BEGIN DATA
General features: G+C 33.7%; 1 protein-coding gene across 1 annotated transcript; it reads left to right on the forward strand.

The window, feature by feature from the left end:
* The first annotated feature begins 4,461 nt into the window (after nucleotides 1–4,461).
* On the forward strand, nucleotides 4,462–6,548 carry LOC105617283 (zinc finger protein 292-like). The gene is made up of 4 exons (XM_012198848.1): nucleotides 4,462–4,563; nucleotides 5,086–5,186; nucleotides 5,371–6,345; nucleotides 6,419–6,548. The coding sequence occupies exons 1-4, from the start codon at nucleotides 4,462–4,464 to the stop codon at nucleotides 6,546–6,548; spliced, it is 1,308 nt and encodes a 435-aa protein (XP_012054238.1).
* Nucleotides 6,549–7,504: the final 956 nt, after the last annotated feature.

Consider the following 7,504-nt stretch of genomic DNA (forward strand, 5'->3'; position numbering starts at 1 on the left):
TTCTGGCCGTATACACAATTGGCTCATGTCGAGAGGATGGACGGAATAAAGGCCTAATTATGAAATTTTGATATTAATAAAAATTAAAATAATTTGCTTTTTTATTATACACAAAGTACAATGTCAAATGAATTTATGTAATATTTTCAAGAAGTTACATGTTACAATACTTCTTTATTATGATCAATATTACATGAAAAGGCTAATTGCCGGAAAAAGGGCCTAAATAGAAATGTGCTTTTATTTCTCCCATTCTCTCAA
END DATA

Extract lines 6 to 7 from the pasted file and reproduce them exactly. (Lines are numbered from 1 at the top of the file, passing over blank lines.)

Consider the following 7,504-nt stretch of genomic DNA (forward strand, 5'->3'; position numbering starts at 1 on the left):
TTCTGGCCGTATACACAATTGGCTCATGTCGAGAGGATGGACGGAATAAAGGCCTAATTATGAAATTTTGATATTAATAAAAATTAAAATAATTTGCTTTTTTATTATACACAAAGTACAATGTCAAATGAATTTATGTAATATTTTCAAGAAGTTACATGTTACAATACTTCTTTATTATGATCAATATTACATGAAAAGGCTAATTGCCGGAAAAAGGGCCTAAATAGAAATGTGCTTTTATTTCTCCCATTCTCTCAA